How to ensure college admissions are equitable and accessible

Aimee Huffstetler shares advice on what higher education administrators can do to ensure a more equitable and accessible admissions process for all students

Aimee Huffstetler 's avatar
Gwynedd Mercy University
6 Oct 2022
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First generation student worried by the college applications process
image credit: iStock.

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Once upon a time, a high school diploma was the baseline for what was needed to be successful in many professions. Now, many lines of work require a college degree, and at times advanced degrees. It’s becoming increasingly difficult to advance or change your career without furthering your education beyond high school.

To make matters worse, the college admissions process is stressful for everyone. It doesn’t matter who you are. But some applicants have it easier than others.

Wealth, privilege, connections, accessibility to resources and an understanding of the process are bona fide game changers that open doors for the lucky ones, and prevent the less fortunate from getting the same opportunities – and it’s been that way for a while.

Students from families in the top 1 per cent are 77 times more likely to be admitted – and attend – Ivy League schools than those coming from families who earn less than $30,000 a year, according to a 2017 study led by Harvard economist Raj Chetty. In fact, 38 US colleges had more students from the top 1 per cent than from the bottom 60 per cent.

Education is supposed to be the great equaliser, but it’s hard to deliver on that promise when there’s not a level playing field. Just 23 per cent of students in a recent BestColleges survey say they feel the college admissions process is fair, while almost half (44 per cent) think colleges should help underserved populations pursue higher education.

Now more than ever, universities must take proactive steps to ensure that the admissions process is both equitable and accessible. Here are three steps to address this issue head-on.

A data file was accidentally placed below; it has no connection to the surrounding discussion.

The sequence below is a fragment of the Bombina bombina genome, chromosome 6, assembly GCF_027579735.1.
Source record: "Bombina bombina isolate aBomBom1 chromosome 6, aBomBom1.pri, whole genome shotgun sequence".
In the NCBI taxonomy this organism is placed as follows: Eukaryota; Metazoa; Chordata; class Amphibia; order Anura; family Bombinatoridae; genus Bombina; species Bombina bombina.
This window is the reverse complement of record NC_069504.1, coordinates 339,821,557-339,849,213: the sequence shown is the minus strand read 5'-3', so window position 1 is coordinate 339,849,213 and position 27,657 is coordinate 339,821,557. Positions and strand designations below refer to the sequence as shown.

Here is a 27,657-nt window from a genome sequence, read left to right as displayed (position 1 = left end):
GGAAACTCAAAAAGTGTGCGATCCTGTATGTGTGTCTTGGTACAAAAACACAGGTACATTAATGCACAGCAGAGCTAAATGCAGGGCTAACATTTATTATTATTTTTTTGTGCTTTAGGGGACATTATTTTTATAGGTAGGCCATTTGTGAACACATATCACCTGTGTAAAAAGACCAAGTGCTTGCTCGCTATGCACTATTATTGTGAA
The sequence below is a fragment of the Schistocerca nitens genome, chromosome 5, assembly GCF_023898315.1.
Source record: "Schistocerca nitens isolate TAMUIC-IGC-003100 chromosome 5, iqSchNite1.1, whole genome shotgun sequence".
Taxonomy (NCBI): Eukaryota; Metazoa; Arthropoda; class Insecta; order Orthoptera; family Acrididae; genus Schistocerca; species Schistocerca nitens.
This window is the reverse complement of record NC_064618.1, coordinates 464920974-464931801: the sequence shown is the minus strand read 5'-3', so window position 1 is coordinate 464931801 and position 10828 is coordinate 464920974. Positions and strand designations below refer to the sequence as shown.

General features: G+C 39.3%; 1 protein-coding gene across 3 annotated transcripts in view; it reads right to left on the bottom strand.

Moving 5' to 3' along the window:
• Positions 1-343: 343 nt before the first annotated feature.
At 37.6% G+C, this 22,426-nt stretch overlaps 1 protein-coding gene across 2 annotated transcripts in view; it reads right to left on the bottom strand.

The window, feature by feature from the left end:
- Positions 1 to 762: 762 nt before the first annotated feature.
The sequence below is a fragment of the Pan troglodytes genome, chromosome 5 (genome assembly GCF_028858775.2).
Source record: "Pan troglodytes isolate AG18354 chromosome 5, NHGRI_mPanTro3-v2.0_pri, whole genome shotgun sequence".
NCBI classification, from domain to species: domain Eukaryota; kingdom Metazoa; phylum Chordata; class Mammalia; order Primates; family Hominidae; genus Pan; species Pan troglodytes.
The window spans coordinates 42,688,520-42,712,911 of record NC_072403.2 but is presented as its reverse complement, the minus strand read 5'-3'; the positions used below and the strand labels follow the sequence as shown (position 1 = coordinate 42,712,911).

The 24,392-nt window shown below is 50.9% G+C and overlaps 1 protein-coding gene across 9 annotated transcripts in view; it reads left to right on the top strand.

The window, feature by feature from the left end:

1. Make application language straightforward

Language is one of the biggest barriers throughout the admissions process. This is especially true for first-generation students whose families never went through the experience themselves. There is even more to overcome for students and families whose primary language isn’t English if applying in a country such as the US.

Students who didn’t receive – or have access to – guidance on the application process may not be familiar with language on the Common Application (Common App) and may answer a question incorrectly without meaning to. We discovered this the hard way when many students misinterpreted the phrase “test-optional” on the Common App and our website application. This is just one example.

When you ask students if they’re planning to fill out the Free Application for Federal Student Aid (FAFSA) form, do they know what you’re asking? Many may not – and there are plenty more examples like this. You must put steps in place to guide them through the entire process.

Your goal should be to make the application process as seamless as possible, limiting confusion for prospective students. Ensuring that the language you use accommodates student applicants with a wide-ranging understanding of college admissions processes is a step in the right direction.

2. Raise resource awareness

Applying to college can be complicated. But there are resources available to help, and higher education administrators should be that conduit. For example, we recently revamped our website to make it easier for prospective students to access financial aid information, view graduation rates and see what alumni are doing after graduation.

Institutional websites should provide clear links to grant and scholarship opportunities, along with FAFSA resources. Alongside this, identify financial aid application deadlines, explain terminology and include ways to help students understand their aid package. We create resources for students and high school counsellors.

As stewards of higher education, we have a responsibility to ensure that students are aware of – and have access to – all available resources, and equally important, understand the difference between the various aid sources.

3. Make yourselves available

Not everyone can afford tutors. Not everyone knows they can apply for a fee waiver to take the SAT standardised test for college admission. Not everyone has access to SAT prep courses or college counsellors who can help them get their applications in tip-top shape.

Everyone should, however, have access to an admissions department that provides guidance and assistance every step of the way. But that happens only if you make yourselves available to those who need you the most.

Be the support system that students may not have at home or at school. Offer to review their college essays or steer them towards financial aid opportunities that may make college more affordable. Give them your time. Some prospective students have advantages that others could only dream of. With your help, students can access a more level playing field.

Admissions equity won’t happen overnight

The college admissions process isn’t simple, and it’s often not equitable. But we have a responsibility to give everyone a chance to pursue a college education.

There’s no quick fix to this systemic issue. It’s going to be a slow process. Yet we should be eager to take up the mantle. If not, we are not living up to our mission to prepare students for future careers and create a more educated society.

Aimee Huffstetler is assistant vice-president of enrolment at Gwynedd Mercy University.

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